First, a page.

Prostate Cancer Screening -- Necessary or Unnecessary?

I've always heard that the conventional wisdom was that when you turn 40, you should start planning to get a prostate cancer screening.

But my doctor told me today that the conventional wisdom may not be that wise.

I'm fortunate to have a physician that is a no-B.S. professional. He will tell me straight up what's up; he won't treat a patient who is not sick; and he is really skeptical of insurance and pharmaceutical companies to say the least. He's kept me and so many others healthy because of his attitude toward his practice and his patients. Needless to say I've learned to trust the guy with my well-being.

So when I told him I turned 40 recently and that I thought I should get a PSA test, he told me "not so fast" and pointed out to me that getting the test may lead to proper treatment and prevention, but it has just as much chance of leading to overtreatment and unnecessary complication.

My father once had prostate surgery, but my doctor says even if it's hereditary, it doesn't mean I'll be diagnosed with it. Indeed, as I've done my research I'm finding many in the medical community questioning the necessity of constant prostate screening.

I mean, I have no reason to think I may come down with prostate cancer, and if I take a test and they find something that might not even be cancer and take treatment then I may well suffer adverse effects.

On the other hand, if I take it and they do find something, I could either a) live with it and likely die 60 years from now of something else; b) take the treatment and save my life; or c) die of prostate cancer within the next five years.

The doctor's argument did sound reasonable, and he didn't tell me not to get the PSA, he just said I could choose to do it or not to and that it might not really make any difference long term if it don't. But at the same time, if I do, I run the risk of treatment that might be ultimately detrimental.

Those of you who have made the decision to get the screening, what motivated you to do so? Do you wish you hadn't? Do you think the screening made any difference? What might have happened if you chose not to?

Thanks.



Tags: Cancer, Prostate, Screening

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My father's screening caught his very aggressive prostate cancer before it could kill him. Even though he had it removed, he still has a 50% chance of having it reoccur. It's worth the test.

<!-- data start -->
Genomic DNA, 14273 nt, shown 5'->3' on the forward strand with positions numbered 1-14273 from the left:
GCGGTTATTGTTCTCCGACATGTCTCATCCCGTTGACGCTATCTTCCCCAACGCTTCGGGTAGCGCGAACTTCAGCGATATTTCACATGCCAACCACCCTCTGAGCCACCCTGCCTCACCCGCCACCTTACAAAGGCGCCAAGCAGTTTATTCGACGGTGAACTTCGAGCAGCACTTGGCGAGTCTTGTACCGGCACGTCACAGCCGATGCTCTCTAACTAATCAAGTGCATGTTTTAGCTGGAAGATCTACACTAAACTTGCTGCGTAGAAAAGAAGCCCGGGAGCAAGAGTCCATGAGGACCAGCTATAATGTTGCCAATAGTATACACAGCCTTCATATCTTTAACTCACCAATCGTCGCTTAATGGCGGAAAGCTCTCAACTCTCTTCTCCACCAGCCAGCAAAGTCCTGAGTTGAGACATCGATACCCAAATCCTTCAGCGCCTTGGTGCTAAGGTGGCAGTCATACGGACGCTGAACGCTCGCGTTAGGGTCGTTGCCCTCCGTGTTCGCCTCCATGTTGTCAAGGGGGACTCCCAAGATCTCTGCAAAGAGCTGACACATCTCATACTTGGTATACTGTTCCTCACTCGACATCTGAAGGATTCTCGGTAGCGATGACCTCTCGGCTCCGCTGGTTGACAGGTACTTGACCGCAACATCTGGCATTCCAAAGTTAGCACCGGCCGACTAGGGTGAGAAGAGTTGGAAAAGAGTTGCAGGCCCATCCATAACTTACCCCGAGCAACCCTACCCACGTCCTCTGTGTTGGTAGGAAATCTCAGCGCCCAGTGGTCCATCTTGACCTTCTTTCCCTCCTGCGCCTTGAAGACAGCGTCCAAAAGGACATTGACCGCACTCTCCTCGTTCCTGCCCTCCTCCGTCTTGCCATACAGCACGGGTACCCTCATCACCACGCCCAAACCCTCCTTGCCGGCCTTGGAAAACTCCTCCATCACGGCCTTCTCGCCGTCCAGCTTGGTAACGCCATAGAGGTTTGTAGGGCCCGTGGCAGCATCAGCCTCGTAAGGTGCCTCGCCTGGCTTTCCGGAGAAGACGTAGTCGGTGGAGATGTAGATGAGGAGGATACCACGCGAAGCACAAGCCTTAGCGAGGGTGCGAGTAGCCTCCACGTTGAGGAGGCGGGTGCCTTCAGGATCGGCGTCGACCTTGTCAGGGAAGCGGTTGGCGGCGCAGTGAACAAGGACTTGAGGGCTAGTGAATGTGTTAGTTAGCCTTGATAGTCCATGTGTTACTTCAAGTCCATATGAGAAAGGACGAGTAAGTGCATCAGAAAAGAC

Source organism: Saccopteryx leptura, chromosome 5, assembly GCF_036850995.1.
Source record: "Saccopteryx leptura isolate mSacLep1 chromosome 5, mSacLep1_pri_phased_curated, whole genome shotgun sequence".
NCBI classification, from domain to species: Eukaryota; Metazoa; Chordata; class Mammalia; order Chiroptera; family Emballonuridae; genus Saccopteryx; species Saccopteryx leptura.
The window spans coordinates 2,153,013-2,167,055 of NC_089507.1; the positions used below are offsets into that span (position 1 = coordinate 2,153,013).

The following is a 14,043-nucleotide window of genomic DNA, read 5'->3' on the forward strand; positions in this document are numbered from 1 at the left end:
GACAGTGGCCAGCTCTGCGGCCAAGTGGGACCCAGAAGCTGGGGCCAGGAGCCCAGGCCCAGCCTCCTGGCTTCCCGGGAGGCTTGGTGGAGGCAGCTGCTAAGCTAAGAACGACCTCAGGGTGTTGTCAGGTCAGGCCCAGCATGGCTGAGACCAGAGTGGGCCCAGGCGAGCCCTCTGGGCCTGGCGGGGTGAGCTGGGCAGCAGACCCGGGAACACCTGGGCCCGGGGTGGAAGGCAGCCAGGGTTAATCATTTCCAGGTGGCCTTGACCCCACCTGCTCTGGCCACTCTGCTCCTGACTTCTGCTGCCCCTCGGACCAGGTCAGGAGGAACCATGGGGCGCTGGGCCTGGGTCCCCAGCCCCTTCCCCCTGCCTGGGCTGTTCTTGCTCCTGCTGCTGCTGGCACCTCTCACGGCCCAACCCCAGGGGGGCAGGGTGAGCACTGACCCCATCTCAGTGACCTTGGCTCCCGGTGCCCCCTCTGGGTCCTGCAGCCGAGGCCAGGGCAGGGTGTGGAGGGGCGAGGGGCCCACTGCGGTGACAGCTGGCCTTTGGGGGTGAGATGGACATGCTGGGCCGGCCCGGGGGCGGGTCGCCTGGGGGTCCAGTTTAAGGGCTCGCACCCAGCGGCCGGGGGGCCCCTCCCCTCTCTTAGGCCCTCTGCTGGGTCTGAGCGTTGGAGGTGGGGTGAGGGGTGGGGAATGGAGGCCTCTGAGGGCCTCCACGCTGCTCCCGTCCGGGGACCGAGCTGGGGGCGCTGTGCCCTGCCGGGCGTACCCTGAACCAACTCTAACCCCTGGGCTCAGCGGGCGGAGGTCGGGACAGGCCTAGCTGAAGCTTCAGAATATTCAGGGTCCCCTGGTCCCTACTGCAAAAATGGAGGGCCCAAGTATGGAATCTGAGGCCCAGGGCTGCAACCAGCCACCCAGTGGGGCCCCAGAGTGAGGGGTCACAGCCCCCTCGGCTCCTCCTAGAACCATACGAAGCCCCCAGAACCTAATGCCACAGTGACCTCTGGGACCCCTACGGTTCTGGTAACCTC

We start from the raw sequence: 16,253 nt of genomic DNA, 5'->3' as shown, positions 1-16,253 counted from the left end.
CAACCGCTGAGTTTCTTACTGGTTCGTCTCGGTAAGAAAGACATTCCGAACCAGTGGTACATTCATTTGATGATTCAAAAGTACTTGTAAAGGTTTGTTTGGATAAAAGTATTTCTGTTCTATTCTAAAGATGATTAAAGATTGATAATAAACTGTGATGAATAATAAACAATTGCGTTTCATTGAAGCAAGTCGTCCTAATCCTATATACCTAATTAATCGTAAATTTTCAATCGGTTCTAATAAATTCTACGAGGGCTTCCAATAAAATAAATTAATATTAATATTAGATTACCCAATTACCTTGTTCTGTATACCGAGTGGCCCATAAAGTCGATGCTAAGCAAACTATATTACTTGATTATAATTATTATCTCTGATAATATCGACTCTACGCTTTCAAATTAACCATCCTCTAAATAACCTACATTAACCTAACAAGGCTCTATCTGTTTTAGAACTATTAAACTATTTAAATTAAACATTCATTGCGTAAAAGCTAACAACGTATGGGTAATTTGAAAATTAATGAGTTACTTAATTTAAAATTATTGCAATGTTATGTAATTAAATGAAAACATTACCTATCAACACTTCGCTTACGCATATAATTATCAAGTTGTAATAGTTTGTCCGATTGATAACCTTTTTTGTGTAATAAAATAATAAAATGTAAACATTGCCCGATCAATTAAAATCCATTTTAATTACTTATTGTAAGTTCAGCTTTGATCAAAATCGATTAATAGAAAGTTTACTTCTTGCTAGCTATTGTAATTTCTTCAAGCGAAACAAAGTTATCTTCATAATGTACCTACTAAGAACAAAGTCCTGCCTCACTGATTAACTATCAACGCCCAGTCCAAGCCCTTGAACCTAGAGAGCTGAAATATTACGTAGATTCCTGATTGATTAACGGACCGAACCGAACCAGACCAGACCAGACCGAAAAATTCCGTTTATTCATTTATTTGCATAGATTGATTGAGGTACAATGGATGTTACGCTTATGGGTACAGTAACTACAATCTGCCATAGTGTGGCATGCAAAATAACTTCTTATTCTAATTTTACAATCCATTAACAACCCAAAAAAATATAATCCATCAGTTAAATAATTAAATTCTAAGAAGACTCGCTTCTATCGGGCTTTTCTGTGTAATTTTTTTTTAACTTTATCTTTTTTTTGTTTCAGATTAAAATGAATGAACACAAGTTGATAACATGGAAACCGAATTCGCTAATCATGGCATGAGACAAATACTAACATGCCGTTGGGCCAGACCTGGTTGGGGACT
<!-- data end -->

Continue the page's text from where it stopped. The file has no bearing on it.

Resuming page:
I recommend this to everyone - go read the book Overtreated and then make the decision for yourself.

Topher is right - it's a screening test, though not a very good one. It produces a lot of false positives.

I am very involved in PCa work because of what happened to me.  (My understanding now is that African Americans should begin PSA tests at age 40 and other men at age 50.)

I had my first PSA as part of my annual physical when I turned 50, and it looked a little unusual.  So the next year I had it done again, and it looked even more unusual.  They did a biopsy followed by a more thorough digital rectal exam than before and found that I had cancer in my prostate.

Of all the options that were available to me I chose surgery, which I had done in 2000.  That makes me a 12-year cancer survivor.  Thank you, God!  (Contact me privately if you would like to know why I chose surgery over the other options.  And if you'd like to know how I overcame common post-prostatectomy side effects.)

I know that a PSA test is not perfect; no medical test is (as far as I know, as I am not a medical professional myself).  Any doctors worth their salt would follow a suspicious PSA with another one, and then do a variety of other tests before making a diagnosis and discussing options with the patient (and the options include active surveillance, aka watchful waiting).

No doctors worth their salt would say, "Oh, your PSA is [a certain number].  That means you have prostate cancer.  Let's do surgery/radiation/chemo/hormones."  A PSA number is not a magic tell-all finding.

All I know is that since prostate cancer does not have symptoms (until it has spread to the bones and then it's too late), PSA tests saved my life (and the lives of quite a few other men I know).  But of course what persons do with their own bodies is up to them.  A person's body is extremely personal, isn't it?

Screen, if you have it then assess the situation.  Some cancers are so slow as to not be a problem, some are not.  There is a concern about over treatment. 

Trust me on this.  You really need to keep the old body's systems checked.  It's analogous to checking the underhood fluids in your car.

Far, far better to discover that your enlarged prostate (yes, I am that old) is not due to an inoperable cancer.  The one you didn't get diagnosed because you didn't mind peeing half a dozen times a night.

You are wise (and fortunate to be able) to trust your personal physician, but the bottom line is that YOU are ultimately responsible for your health, not your doctor.  Sounds to me like he really cares about his patients.

Learn what the signs of prostate cancer are.  I'm not a doctor, and I don't put myself out there as one.  But 40 does appear to be too young.  Since your dad had it, you might be at increased risk, but your doctor is right: that doesn't mean you'll get it.  Still, know the signs.  Have anything suspicious checked out by a licensed physician.

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